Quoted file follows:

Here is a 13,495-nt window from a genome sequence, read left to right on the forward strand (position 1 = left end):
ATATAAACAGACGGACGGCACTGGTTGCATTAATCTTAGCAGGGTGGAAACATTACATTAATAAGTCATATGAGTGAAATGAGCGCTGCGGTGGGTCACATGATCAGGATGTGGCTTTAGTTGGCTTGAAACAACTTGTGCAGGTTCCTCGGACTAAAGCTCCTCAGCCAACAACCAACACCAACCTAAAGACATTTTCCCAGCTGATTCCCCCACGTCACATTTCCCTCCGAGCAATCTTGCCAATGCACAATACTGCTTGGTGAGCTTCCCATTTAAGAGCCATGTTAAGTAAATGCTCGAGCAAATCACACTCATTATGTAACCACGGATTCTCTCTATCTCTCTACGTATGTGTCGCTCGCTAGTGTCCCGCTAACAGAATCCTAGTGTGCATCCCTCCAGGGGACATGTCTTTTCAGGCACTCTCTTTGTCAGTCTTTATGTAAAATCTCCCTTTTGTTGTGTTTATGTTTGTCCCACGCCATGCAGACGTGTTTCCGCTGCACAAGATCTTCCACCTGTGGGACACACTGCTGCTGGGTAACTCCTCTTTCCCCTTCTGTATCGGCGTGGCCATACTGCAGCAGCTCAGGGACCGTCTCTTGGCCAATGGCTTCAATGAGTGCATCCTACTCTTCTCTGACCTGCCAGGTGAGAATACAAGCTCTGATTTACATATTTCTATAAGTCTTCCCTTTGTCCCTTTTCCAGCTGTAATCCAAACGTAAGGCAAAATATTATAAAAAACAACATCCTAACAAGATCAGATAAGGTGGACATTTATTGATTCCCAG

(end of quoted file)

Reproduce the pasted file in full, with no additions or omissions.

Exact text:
Here is a 13,495-nt window from a genome sequence, read left to right on the forward strand (position 1 = left end):
ATATAAACAGACGGACGGCACTGGTTGCATTAATCTTAGCAGGGTGGAAACATTACATTAATAAGTCATATGAGTGAAATGAGCGCTGCGGTGGGTCACATGATCAGGATGTGGCTTTAGTTGGCTTGAAACAACTTGTGCAGGTTCCTCGGACTAAAGCTCCTCAGCCAACAACCAACACCAACCTAAAGACATTTTCCCAGCTGATTCCCCCACGTCACATTTCCCTCCGAGCAATCTTGCCAATGCACAATACTGCTTGGTGAGCTTCCCATTTAAGAGCCATGTTAAGTAAATGCTCGAGCAAATCACACTCATTATGTAACCACGGATTCTCTCTATCTCTCTACGTATGTGTCGCTCGCTAGTGTCCCGCTAACAGAATCCTAGTGTGCATCCCTCCAGGGGACATGTCTTTTCAGGCACTCTCTTTGTCAGTCTTTATGTAAAATCTCCCTTTTGTTGTGTTTATGTTTGTCCCACGCCATGCAGACGTGTTTCCGCTGCACAAGATCTTCCACCTGTGGGACACACTGCTGCTGGGTAACTCCTCTTTCCCCTTCTGTATCGGCGTGGCCATACTGCAGCAGCTCAGGGACCGTCTCTTGGCCAATGGCTTCAATGAGTGCATCCTACTCTTCTCTGACCTGCCAGGTGAGAATACAAGCTCTGATTTACATATTTCTATAAGTCTTCCCTTTGTCCCTTTTCCAGCTGTAATCCAAACGTAAGGCAAAATATTATAAAAAACAACATCCTAACAAGATCAGATAAGGTGGACATTTATTGATTCCCAG